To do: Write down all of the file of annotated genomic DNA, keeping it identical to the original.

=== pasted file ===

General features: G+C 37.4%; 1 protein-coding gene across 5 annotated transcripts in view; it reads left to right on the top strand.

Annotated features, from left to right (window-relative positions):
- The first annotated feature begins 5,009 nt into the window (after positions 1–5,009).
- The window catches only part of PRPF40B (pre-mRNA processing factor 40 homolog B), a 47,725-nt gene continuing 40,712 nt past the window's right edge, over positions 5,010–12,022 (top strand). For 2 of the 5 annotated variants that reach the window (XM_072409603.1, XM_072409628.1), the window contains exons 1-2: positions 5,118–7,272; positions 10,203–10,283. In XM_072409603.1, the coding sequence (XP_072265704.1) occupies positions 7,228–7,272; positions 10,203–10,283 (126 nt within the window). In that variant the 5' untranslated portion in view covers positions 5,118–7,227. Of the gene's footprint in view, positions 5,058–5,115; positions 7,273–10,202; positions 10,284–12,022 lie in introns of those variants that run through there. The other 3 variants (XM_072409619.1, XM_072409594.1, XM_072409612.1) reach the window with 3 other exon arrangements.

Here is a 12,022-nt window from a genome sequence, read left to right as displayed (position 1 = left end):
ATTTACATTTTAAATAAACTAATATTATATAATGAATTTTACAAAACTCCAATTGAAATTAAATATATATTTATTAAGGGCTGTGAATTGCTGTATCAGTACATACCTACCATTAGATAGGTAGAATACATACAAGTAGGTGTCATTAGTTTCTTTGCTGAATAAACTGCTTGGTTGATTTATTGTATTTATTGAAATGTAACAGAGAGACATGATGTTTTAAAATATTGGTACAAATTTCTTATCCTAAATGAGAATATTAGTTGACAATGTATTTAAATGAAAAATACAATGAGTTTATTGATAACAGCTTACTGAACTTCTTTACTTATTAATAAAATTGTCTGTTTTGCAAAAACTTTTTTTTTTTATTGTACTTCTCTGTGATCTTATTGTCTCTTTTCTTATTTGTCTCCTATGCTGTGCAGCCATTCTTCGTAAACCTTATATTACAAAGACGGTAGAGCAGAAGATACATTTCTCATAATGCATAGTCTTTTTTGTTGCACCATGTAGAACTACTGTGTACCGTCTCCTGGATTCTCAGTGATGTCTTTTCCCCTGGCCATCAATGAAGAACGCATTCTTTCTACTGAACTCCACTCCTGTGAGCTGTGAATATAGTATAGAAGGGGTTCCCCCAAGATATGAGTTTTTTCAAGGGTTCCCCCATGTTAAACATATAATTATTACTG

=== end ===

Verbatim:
General features: G+C 37.4%; 1 protein-coding gene across 5 annotated transcripts in view; it reads left to right on the top strand.

Annotated features, from left to right (window-relative positions):
- The first annotated feature begins 5,009 nt into the window (after positions 1–5,009).
- The window catches only part of PRPF40B (pre-mRNA processing factor 40 homolog B), a 47,725-nt gene continuing 40,712 nt past the window's right edge, over positions 5,010–12,022 (top strand). For 2 of the 5 annotated variants that reach the window (XM_072409603.1, XM_072409628.1), the window contains exons 1-2: positions 5,118–7,272; positions 10,203–10,283. In XM_072409603.1, the coding sequence (XP_072265704.1) occupies positions 7,228–7,272; positions 10,203–10,283 (126 nt within the window). In that variant the 5' untranslated portion in view covers positions 5,118–7,227. Of the gene's footprint in view, positions 5,058–5,115; positions 7,273–10,202; positions 10,284–12,022 lie in introns of those variants that run through there. The other 3 variants (XM_072409619.1, XM_072409594.1, XM_072409612.1) reach the window with 3 other exon arrangements.

Here is a 12,022-nt window from a genome sequence, read left to right as displayed (position 1 = left end):
ATTTACATTTTAAATAAACTAATATTATATAATGAATTTTACAAAACTCCAATTGAAATTAAATATATATTTATTAAGGGCTGTGAATTGCTGTATCAGTACATACCTACCATTAGATAGGTAGAATACATACAAGTAGGTGTCATTAGTTTCTTTGCTGAATAAACTGCTTGGTTGATTTATTGTATTTATTGAAATGTAACAGAGAGACATGATGTTTTAAAATATTGGTACAAATTTCTTATCCTAAATGAGAATATTAGTTGACAATGTATTTAAATGAAAAATACAATGAGTTTATTGATAACAGCTTACTGAACTTCTTTACTTATTAATAAAATTGTCTGTTTTGCAAAAACTTTTTTTTTTTATTGTACTTCTCTGTGATCTTATTGTCTCTTTTCTTATTTGTCTCCTATGCTGTGCAGCCATTCTTCGTAAACCTTATATTACAAAGACGGTAGAGCAGAAGATACATTTCTCATAATGCATAGTCTTTTTTGTTGCACCATGTAGAACTACTGTGTACCGTCTCCTGGATTCTCAGTGATGTCTTTTCCCCTGGCCATCAATGAAGAACGCATTCTTTCTACTGAACTCCACTCCTGTGAGCTGTGAATATAGTATAGAAGGGGTTCCCCCAAGATATGAGTTTTTTCAAGGGTTCCCCCATGTTAAACATATAATTATTACTG